Since the time of the Louisiana Purchase, the people of the United States have worked to tame the Bitteroot Mountains of Idaho and Montana, but the rushing rivers and wandering wolves still retain the air of the wild.
Lewis and Clark’s Greatest Challenge Remains Wild
A Frenchman first among colonists walks on the lands drained by the Mississippi and claims to “own” it. Then they sell their claim to hunting rights to the United States and President Jefferson through the Louisiana Purchase. Meriwether Lewis’s Corps of Discovery thus launches an effort to convince the Indian Nations (through force, purchase, or salesmanship) to surrender their lands. According to the late Indian historian Vine Deloria, Jr. :
“[Lewis and Clark] had breached the unknown, albeit with considerable assistance from local inhabitants, and now believed in their own superiority, a mood that would shortly energize people to emulate their feats and bring about the ruination of the Great American West.”
In September of 1805, a Shoshone man, nicknamed “Old Toby” by Lewis and Clark, led the explorers and their Corps on their first difficult, dangerous journey through the Bitterroot Mountains. After 11 days, their horses were near starvation, the men—who resorted to eating three of the colts—not much better. Emerging from the mountains, they made contact with the Nez Perce and procured from them dried fish and roots.
In June of 1806, the Corps, now on their return journey, anxiously waited for the snow to clear so they could cross the Bitterroots a second time. This time, they stayed with a band of Nez Perce, who warned the mountains were still impassable. Too impatient, the expedition started into the mountains on June 15. Although the beginning of summer, they found the snow was still 12 to 15 feet deep. Knowing they could not make the trip alone, Lewis and Clark sent two men back to the Nez Perce to see if they would be willing to guide the Corps through the mountains. After several days, the men returned with three Nez Perce guides, who led them safely through the mountains in just six days.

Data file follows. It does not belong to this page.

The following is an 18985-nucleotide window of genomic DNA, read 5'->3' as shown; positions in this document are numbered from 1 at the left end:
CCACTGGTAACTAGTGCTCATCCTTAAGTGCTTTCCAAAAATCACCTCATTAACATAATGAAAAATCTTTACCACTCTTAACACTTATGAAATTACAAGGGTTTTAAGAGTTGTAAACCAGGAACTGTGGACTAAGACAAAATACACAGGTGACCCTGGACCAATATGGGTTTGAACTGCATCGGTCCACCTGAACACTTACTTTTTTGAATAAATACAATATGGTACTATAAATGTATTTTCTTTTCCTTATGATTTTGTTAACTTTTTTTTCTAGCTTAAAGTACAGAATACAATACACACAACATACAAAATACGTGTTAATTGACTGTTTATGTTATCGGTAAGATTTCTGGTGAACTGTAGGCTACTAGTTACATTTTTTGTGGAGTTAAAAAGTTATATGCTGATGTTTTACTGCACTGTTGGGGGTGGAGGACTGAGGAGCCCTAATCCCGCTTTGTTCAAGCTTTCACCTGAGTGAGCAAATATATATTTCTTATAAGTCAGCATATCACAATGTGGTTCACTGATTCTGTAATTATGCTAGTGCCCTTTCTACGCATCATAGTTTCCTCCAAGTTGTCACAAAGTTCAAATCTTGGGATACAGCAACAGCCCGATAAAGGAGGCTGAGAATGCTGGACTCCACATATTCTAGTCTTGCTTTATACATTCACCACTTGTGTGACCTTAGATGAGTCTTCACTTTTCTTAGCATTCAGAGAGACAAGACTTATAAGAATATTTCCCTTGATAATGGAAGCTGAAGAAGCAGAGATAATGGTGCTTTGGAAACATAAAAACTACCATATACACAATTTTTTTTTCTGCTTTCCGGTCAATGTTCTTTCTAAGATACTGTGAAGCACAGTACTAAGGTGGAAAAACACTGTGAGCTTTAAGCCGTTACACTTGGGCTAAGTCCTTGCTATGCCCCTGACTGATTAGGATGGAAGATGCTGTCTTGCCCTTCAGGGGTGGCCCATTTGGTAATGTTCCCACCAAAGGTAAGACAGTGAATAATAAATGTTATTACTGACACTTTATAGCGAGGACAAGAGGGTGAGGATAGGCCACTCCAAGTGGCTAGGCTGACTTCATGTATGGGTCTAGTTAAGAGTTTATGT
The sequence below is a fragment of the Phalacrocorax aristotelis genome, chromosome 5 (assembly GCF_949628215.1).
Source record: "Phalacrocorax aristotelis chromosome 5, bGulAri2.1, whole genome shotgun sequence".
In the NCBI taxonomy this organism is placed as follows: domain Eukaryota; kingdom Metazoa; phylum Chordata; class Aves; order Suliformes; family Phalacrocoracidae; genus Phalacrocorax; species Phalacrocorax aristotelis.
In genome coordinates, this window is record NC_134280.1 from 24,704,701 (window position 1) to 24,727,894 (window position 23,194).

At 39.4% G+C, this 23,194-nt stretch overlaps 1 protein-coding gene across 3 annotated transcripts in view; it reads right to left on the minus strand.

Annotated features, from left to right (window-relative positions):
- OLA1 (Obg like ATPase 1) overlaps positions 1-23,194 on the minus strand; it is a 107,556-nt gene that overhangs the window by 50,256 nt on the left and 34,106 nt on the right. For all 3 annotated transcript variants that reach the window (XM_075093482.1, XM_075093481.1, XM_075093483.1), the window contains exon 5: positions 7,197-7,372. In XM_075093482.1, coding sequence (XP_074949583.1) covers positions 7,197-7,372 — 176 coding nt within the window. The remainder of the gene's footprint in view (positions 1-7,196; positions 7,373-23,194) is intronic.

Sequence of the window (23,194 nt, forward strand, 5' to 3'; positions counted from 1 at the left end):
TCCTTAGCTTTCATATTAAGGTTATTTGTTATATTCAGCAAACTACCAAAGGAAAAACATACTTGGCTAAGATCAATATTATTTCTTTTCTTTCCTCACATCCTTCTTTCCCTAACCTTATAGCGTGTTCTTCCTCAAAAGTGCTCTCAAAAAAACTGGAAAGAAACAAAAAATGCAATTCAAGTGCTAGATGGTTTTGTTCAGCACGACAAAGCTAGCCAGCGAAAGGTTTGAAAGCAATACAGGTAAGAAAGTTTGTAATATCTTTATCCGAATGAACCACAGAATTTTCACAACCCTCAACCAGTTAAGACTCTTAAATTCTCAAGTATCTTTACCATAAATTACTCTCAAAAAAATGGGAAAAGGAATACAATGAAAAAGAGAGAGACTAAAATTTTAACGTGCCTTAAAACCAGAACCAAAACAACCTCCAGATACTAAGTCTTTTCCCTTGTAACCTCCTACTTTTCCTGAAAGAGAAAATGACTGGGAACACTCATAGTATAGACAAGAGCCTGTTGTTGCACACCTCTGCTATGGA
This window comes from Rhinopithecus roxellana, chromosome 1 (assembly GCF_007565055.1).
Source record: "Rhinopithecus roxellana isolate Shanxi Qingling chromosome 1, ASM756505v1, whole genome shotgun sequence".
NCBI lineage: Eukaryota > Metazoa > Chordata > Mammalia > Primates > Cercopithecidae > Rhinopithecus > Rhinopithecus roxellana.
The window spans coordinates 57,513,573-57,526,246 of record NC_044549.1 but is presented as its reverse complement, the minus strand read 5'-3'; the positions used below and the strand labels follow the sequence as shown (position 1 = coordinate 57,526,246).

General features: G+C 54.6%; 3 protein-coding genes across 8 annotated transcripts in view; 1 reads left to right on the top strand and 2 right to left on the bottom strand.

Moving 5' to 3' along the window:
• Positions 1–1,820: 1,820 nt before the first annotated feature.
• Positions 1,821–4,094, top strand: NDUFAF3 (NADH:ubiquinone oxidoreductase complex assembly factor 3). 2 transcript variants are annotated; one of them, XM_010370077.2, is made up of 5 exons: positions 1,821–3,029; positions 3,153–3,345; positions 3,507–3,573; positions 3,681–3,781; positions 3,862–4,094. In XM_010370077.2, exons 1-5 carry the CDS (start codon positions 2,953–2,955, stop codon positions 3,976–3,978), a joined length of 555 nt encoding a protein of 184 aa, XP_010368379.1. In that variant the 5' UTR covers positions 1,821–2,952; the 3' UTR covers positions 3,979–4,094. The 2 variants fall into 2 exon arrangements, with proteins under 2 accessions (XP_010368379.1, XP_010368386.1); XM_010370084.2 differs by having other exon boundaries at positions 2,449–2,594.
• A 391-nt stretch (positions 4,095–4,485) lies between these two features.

It is clear, without the Nez Perce, the Corps of Discovery most certainly would have perished in the Bitterroots.
The Land of the Nez Perce
In early times, the Nez Perce or Nimi’ipuu People lived in scattered villages in the prairies west of the Rocky Mountains in parts of present day Idaho, Montana, Oregon, and Washington. Seasonal migrants, they fished for salmon along the Clearwater and Snake rivers, and harvested quamash or camas plants in mountain meadows. After the introduction of the horse, they crossed the difficult Bitterroot Mountains to present day Montana to hunt bison and antelope with the Flathead (Sa-likh) people.
The Nimi’ipuu had no guns or ammunition. This left them vulnerable to their enemies, who obtained weapons from Canadian traders, and it threatened their ability to hunt. William Clark was the first American to meet any of the tribe. On September 20, 1805, near the western end of the Lolo Trail, he found a small camp at the edge of the camas-digging ground that is now called Weippe Prairie. The explorers were impressed by those whom they met. As they made the remainder of their journey to the Pacific in boats, they entrusted the keeping of their horses to “two brothers and one son of one of the Chiefs.” Upon their return over the Bitterroots, the Nimi’ipuu men assisted them in exchange for what they most lacked: guns.